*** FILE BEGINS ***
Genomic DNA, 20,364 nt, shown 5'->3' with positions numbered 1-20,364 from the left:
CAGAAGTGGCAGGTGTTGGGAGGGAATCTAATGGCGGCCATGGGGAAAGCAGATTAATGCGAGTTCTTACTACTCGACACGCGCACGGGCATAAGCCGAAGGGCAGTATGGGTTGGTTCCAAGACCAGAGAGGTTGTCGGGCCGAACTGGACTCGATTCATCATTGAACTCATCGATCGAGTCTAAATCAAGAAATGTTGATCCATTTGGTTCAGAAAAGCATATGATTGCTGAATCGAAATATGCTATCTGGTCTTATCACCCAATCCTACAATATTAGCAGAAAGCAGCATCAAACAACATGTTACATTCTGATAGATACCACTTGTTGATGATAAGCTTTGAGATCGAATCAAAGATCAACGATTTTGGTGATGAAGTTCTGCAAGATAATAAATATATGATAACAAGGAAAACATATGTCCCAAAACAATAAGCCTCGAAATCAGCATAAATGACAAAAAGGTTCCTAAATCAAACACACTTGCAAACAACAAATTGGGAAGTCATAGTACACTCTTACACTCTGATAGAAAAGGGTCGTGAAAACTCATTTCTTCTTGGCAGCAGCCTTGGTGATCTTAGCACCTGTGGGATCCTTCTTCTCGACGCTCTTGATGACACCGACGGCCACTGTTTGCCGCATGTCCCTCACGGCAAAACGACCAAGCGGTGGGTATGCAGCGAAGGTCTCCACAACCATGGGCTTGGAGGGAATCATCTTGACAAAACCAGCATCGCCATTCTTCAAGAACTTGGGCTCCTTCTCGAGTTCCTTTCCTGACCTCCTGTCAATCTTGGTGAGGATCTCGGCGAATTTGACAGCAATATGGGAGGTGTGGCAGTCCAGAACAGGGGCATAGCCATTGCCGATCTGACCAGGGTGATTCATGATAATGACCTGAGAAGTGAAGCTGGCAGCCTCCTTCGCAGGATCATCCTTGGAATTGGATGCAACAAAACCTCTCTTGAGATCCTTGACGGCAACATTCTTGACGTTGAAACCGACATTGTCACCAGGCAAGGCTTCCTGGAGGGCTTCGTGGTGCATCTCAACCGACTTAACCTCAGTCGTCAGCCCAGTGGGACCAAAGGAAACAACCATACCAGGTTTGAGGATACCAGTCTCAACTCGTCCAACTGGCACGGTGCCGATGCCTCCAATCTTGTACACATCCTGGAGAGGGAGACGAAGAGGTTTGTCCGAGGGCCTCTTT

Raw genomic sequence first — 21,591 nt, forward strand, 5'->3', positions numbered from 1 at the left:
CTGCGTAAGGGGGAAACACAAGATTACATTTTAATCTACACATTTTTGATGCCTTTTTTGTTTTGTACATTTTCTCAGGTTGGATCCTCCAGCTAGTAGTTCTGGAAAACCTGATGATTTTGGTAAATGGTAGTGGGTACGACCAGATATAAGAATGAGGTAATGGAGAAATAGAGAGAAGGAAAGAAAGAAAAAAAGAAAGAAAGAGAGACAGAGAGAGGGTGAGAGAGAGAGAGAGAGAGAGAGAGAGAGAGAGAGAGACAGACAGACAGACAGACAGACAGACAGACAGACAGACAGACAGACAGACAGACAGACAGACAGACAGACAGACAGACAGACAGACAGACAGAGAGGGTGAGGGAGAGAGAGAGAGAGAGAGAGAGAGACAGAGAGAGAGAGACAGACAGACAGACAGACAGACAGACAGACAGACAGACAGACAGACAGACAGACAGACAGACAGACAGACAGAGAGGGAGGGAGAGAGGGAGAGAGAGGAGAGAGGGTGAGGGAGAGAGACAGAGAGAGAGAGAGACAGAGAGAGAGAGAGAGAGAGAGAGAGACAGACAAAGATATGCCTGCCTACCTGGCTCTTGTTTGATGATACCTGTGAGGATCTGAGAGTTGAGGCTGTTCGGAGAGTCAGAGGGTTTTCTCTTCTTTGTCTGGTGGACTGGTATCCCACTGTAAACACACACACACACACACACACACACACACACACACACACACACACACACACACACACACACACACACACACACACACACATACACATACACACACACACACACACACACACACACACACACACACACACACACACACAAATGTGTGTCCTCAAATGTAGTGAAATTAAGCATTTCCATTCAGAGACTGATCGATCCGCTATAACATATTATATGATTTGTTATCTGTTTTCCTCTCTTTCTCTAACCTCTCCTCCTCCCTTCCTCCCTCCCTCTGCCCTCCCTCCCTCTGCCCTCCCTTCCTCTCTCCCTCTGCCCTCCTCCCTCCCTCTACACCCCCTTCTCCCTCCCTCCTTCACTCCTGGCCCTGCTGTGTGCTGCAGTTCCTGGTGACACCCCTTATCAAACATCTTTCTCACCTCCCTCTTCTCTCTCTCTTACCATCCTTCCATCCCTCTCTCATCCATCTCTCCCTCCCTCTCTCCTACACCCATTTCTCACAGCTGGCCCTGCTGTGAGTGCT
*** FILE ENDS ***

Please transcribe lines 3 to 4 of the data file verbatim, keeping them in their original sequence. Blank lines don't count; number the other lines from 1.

Raw genomic sequence first — 21,591 nt, forward strand, 5'->3', positions numbered from 1 at the left:
CTGCGTAAGGGGGAAACACAAGATTACATTTTAATCTACACATTTTTGATGCCTTTTTTGTTTTGTACATTTTCTCAGGTTGGATCCTCCAGCTAGTAGTTCTGGAAAACCTGATGATTTTGGTAAATGGTAGTGGGTACGACCAGATATAAGAATGAGGTAATGGAGAAATAGAGAGAAGGAAAGAAAGAAAAAAAGAAAGAAAGAGAGACAGAGAGAGGGTGAGAGAGAGAGAGAGAGAGAGAGAGAGAGAGAGAGAGACAGACAGACAGACAGACAGACAGACAGACAGACAGACAGACAGACAGACAGACAGACAGACAGACAGACAGACAGACAGACAGACAGACAGAGAGGGTGAGGGAGAGAGAGAGAGAGAGAGAGAGAGACAGAGAGAGAGAGACAGACAGACAGACAGACAGACAGACAGACAGACAGACAGACAGACAGACAGACAGACAGACAGACAGACAGAGAGGGAGGGAGAGAGGGAGAGAGAGGAGAGAGGGTGAGGGAGAGAGACAGAGAGAGAGAGAGACAGAGAGAGAGAGAGAGAGAGAGAGAGACAGACAAAGATATGCCTGCCTACCTGGCTCTTGTTTGATGATACCTGTGAGGATCTGAGAGTTGAGGCTGTTCGGAGAGTCAGAGGGTTTTCTCTTCTTTGTCTGGTGGACTGGTATCCCACTGTAAACACACACACACACACACACACACACACACACACACACACACACACACACACACACACACACACACACACACACACACACATACACATACACACACACACACACACACACACACACACACACACACACACACACACACAAATGTGTGTCCTCAAATGTAGTGAAATTAAGCATTTCCATTCAGAGACTGATCGATCCGCTATAACATATTATATGATTTGTTATCTGTTTTCCTCTCTTTCTCTAACCTCTCCTCCTCCCTTCCTCCCTCCCTCTGCCCTCCCTCCCTCTGCCCTCCCTTCCTCTCTCCCTCTGCCCTCCTCCCTCCCTCTACACCCCCTTCTCCCTCCCTCCTTCACTCCTGGCCCTGCTGTGTGCTGCAGTTCCTGGTGACACCCCTTATCAAACATCTTTCTCACCTCCCTCTTCTCTCTCTCTTACCATCCTTCCATCCCTCTCTCATCCATCTCTCCCTCCCTCTCTCCTACACCCATTTCTCACAGCTGGCCCTGCTGTGAGTGCT